“I got the job because the former piano player played boogie woogie during the love scenes,” which didn't sit too well with the patrons of the manager, he said. When movies began to have written background music, however, Rene said he was fired because he couldn't read the score.
While living in Covington, he also served as a fill-in for the band of New Orleans coronetist Buddy Petit in a performance at the old Southern Hotel.
Rene said his education at Southern was short-lived when the school's head caught him and another fellow cooking some sweet potatoes, on an open fire, that they had “encouraged to come out” of a field on campus. Since he was 13 years old and the school's admittance age was supposed to be 14, Rene said his age was used as an excuse, and he was asked to leave.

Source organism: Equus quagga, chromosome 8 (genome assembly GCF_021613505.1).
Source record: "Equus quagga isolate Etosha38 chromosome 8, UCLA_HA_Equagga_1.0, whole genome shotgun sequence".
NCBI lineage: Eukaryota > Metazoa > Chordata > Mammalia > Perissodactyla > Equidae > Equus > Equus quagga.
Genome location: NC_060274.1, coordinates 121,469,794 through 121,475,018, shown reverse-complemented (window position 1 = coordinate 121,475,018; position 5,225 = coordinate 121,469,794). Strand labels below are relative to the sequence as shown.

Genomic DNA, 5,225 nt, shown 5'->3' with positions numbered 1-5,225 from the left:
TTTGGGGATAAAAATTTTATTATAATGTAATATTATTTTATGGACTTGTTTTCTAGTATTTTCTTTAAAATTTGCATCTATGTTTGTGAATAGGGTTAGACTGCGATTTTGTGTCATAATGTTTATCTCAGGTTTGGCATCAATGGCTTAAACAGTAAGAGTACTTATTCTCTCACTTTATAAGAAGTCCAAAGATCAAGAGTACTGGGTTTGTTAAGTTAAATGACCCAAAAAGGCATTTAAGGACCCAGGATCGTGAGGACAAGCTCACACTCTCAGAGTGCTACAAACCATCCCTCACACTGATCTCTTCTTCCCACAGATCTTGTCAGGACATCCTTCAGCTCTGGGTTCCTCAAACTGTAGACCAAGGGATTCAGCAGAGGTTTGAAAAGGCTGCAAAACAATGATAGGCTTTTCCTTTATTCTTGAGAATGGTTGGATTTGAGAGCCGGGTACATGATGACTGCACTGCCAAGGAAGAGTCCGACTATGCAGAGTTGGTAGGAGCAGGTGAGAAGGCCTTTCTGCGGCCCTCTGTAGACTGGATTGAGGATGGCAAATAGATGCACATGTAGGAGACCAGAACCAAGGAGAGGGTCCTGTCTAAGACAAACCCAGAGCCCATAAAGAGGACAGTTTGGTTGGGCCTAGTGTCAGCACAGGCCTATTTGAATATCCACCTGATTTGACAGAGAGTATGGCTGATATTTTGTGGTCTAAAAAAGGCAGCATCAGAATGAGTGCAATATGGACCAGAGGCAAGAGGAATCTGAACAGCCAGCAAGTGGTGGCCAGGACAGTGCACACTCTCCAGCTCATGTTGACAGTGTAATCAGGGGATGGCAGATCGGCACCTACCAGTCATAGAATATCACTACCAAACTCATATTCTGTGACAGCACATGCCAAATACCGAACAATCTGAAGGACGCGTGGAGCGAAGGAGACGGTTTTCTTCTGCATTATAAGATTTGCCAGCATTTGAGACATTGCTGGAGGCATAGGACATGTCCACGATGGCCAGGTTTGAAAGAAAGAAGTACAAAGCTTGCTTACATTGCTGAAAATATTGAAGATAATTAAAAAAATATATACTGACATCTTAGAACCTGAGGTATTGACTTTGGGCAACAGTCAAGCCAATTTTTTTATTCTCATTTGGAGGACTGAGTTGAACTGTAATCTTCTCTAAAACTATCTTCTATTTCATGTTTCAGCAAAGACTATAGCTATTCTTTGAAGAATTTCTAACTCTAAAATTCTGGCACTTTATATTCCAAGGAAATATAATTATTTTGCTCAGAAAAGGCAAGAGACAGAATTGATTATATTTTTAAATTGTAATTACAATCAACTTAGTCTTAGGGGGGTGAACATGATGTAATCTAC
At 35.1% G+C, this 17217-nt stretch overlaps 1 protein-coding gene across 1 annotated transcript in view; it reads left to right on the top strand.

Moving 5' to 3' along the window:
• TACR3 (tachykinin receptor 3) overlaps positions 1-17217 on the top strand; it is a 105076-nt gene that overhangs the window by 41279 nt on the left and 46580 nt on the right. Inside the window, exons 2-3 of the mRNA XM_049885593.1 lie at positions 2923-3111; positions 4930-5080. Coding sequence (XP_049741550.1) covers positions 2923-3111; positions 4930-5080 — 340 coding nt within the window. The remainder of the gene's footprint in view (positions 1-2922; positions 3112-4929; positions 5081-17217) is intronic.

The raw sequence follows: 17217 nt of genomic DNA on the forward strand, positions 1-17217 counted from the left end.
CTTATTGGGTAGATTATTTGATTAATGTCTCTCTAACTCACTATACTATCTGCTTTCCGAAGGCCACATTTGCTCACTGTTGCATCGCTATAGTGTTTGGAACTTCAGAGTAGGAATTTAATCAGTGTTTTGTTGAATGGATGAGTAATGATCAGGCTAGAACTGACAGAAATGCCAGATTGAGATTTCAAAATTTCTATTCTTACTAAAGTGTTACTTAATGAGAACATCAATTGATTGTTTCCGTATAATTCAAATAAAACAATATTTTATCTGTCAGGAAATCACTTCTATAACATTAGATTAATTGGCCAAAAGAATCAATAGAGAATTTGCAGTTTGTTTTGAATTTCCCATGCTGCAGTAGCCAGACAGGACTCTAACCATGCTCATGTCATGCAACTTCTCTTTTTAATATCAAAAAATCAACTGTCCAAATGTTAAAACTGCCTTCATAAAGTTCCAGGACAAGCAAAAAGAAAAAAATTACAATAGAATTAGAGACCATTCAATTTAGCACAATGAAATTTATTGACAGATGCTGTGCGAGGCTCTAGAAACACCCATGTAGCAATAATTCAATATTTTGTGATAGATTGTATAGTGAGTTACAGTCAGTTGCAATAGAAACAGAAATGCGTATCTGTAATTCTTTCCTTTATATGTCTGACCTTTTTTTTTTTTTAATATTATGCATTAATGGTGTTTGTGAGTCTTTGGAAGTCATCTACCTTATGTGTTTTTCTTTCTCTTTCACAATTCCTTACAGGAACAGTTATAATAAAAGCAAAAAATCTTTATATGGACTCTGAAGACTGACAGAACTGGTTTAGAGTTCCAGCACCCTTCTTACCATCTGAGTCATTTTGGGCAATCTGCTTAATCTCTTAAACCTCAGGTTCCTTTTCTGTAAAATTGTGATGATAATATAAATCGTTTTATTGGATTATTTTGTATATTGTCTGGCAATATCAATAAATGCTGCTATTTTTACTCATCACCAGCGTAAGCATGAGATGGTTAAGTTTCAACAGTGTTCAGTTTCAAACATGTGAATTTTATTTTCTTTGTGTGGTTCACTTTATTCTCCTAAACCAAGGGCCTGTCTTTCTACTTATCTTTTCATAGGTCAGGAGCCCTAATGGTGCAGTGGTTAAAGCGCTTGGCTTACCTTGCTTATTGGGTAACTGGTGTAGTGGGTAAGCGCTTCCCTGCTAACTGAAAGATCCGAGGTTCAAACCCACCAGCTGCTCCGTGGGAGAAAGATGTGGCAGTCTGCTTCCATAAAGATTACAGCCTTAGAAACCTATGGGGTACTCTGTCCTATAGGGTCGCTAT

He said he never forgot, however, the time he spent on the banks of the Mississippi, and that served as his inspiration years later for “Sleepytime.”
Rene's family moved to California after World War I, and they bought a house in Pasadena.
Having dropped out of school before graduation, Rene said, “I didn't know what I wanted to be. My father wanted me to be a bricklayer, and my mother hoped I'd be a lawyer.” So he ended up laying bricks during the day, working with his father, and playing the piano at night.
While working as a bricklayer, Rene said he would “wear gloves because I didn't want my hands to get dirty. And besides, laying bricks made my hands so hard, I couldn't make the runs on the piano.”
Rene said he and his brother Otis, a pharmacist, first collaborated on a song for a contest sponsored by California Maid products called “My California Maid.” They won first place out of 6,000 contestants, but he discounted it as the beginning of his songwriting career, since “it wasn't commercial.”
The recording of “Sleepytime” by Armstrong was his 'first big moneymaker,” he said.
Again, he and Otis collaborated, with Otis providing the melody. The song was written for a play “Under Virginia Moon,” which folded in three weeks, and was taken from a line of a character in the play.